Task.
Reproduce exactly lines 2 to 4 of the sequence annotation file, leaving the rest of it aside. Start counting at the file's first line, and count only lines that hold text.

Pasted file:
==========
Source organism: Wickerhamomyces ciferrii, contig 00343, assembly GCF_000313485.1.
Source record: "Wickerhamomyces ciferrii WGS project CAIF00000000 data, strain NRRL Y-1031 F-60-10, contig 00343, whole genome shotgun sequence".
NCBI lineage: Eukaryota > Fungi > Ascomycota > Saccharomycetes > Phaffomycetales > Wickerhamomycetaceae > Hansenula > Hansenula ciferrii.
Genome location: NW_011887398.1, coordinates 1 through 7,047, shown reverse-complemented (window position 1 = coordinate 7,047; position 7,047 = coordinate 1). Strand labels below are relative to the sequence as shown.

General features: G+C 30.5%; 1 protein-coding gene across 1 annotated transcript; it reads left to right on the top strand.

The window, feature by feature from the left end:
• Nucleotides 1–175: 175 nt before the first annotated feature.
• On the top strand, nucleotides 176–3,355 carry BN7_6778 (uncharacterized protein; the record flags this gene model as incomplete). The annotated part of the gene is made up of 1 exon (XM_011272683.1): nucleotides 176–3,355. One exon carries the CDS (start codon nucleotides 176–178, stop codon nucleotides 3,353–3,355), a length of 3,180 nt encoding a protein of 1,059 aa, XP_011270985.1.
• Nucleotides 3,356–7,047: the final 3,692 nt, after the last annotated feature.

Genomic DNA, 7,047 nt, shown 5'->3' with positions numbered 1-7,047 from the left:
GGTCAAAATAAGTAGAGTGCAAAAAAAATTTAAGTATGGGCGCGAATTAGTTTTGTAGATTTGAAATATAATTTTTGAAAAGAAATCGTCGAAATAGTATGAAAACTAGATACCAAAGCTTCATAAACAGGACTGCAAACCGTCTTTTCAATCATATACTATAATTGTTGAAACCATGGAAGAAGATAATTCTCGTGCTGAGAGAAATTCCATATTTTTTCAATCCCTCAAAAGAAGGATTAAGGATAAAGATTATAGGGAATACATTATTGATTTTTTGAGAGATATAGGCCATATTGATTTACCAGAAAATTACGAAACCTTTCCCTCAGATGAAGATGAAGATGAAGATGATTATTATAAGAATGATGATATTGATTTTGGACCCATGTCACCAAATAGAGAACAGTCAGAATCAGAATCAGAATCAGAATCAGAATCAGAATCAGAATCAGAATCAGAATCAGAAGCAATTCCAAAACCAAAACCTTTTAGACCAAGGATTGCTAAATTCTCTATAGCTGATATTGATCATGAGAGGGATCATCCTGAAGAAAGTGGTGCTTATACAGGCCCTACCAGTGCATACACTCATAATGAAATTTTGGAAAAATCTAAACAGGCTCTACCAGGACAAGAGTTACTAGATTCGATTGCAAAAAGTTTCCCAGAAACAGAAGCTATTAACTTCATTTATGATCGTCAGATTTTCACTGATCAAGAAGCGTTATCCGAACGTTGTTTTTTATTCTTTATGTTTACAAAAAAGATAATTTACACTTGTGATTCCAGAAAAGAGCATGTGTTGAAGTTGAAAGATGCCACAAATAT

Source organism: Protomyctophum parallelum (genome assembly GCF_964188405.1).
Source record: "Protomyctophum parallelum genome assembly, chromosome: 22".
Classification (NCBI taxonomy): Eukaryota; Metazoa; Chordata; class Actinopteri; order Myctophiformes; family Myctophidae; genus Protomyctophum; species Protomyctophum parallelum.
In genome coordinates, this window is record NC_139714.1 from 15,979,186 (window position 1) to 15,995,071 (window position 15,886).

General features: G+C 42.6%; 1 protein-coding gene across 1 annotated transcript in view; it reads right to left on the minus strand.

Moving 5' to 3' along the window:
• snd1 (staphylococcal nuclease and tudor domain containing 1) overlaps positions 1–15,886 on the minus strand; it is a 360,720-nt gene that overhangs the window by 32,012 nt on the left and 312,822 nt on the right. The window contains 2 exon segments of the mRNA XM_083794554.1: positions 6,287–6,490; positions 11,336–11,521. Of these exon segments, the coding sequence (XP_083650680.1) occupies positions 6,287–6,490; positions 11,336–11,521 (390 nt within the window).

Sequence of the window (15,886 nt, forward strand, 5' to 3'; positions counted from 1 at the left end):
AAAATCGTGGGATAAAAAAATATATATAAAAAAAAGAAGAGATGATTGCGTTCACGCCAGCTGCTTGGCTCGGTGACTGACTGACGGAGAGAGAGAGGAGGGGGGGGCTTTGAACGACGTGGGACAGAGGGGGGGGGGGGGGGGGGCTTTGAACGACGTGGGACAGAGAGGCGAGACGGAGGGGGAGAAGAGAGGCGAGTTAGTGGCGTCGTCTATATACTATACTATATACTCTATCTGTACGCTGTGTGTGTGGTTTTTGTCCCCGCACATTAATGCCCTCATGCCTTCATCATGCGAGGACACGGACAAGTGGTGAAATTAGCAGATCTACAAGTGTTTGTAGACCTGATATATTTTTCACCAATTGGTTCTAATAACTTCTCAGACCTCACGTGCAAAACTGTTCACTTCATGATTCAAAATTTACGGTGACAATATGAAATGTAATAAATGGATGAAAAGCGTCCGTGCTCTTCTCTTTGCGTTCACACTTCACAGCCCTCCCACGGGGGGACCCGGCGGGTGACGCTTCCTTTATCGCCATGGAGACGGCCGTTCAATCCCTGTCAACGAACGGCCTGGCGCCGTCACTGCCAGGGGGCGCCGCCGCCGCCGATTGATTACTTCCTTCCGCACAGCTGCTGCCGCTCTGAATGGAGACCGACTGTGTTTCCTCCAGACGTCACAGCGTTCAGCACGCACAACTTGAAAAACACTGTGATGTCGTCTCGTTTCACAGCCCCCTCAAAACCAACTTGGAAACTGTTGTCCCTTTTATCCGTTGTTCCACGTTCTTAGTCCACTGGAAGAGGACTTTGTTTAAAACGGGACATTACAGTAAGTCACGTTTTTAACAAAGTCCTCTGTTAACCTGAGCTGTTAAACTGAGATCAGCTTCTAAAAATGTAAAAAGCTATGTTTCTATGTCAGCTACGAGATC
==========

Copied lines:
Source record: "Wickerhamomyces ciferrii WGS project CAIF00000000 data, strain NRRL Y-1031 F-60-10, contig 00343, whole genome shotgun sequence".
NCBI lineage: Eukaryota > Fungi > Ascomycota > Saccharomycetes > Phaffomycetales > Wickerhamomycetaceae > Hansenula > Hansenula ciferrii.
Genome location: NW_011887398.1, coordinates 1 through 7,047, shown reverse-complemented (window position 1 = coordinate 7,047; position 7,047 = coordinate 1). Strand labels below are relative to the sequence as shown.